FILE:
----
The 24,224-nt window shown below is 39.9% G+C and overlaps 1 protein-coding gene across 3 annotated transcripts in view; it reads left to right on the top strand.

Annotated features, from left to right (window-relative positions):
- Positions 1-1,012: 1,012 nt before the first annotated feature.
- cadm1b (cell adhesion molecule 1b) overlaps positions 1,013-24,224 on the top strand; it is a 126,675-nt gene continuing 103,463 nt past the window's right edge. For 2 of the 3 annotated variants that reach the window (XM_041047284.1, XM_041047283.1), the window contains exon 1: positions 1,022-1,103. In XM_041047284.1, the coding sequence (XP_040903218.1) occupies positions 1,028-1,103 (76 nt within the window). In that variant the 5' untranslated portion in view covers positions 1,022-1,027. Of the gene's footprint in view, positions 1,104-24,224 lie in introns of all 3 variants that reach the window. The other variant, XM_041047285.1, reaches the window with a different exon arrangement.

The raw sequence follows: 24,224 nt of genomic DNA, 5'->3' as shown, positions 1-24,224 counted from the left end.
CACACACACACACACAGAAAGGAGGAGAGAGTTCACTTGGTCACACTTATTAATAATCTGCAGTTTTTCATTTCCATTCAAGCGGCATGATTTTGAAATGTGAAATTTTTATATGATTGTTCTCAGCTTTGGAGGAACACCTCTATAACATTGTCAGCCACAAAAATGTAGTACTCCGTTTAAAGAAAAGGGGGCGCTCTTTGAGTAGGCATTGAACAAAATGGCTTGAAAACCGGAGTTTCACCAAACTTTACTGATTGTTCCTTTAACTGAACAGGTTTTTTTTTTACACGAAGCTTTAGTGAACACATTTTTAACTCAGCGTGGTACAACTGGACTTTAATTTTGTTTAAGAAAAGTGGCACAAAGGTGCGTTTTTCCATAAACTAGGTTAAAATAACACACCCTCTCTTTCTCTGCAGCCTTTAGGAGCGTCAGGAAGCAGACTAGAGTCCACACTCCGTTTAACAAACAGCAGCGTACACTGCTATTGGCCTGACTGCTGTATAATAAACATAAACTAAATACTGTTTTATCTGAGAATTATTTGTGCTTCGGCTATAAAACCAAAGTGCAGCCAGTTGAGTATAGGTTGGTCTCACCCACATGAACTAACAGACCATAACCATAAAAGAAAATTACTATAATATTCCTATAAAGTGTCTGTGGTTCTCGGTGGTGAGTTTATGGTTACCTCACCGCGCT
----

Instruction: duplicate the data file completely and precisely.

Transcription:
The 24,224-nt window shown below is 39.9% G+C and overlaps 1 protein-coding gene across 3 annotated transcripts in view; it reads left to right on the top strand.

Annotated features, from left to right (window-relative positions):
- Positions 1-1,012: 1,012 nt before the first annotated feature.
- cadm1b (cell adhesion molecule 1b) overlaps positions 1,013-24,224 on the top strand; it is a 126,675-nt gene continuing 103,463 nt past the window's right edge. For 2 of the 3 annotated variants that reach the window (XM_041047284.1, XM_041047283.1), the window contains exon 1: positions 1,022-1,103. In XM_041047284.1, the coding sequence (XP_040903218.1) occupies positions 1,028-1,103 (76 nt within the window). In that variant the 5' untranslated portion in view covers positions 1,022-1,027. Of the gene's footprint in view, positions 1,104-24,224 lie in introns of all 3 variants that reach the window. The other variant, XM_041047285.1, reaches the window with a different exon arrangement.

The raw sequence follows: 24,224 nt of genomic DNA, 5'->3' as shown, positions 1-24,224 counted from the left end.
CACACACACACACACAGAAAGGAGGAGAGAGTTCACTTGGTCACACTTATTAATAATCTGCAGTTTTTCATTTCCATTCAAGCGGCATGATTTTGAAATGTGAAATTTTTATATGATTGTTCTCAGCTTTGGAGGAACACCTCTATAACATTGTCAGCCACAAAAATGTAGTACTCCGTTTAAAGAAAAGGGGGCGCTCTTTGAGTAGGCATTGAACAAAATGGCTTGAAAACCGGAGTTTCACCAAACTTTACTGATTGTTCCTTTAACTGAACAGGTTTTTTTTTTACACGAAGCTTTAGTGAACACATTTTTAACTCAGCGTGGTACAACTGGACTTTAATTTTGTTTAAGAAAAGTGGCACAAAGGTGCGTTTTTCCATAAACTAGGTTAAAATAACACACCCTCTCTTTCTCTGCAGCCTTTAGGAGCGTCAGGAAGCAGACTAGAGTCCACACTCCGTTTAACAAACAGCAGCGTACACTGCTATTGGCCTGACTGCTGTATAATAAACATAAACTAAATACTGTTTTATCTGAGAATTATTTGTGCTTCGGCTATAAAACCAAAGTGCAGCCAGTTGAGTATAGGTTGGTCTCACCCACATGAACTAACAGACCATAACCATAAAAGAAAATTACTATAATATTCCTATAAAGTGTCTGTGGTTCTCGGTGGTGAGTTTATGGTTACCTCACCGCGCT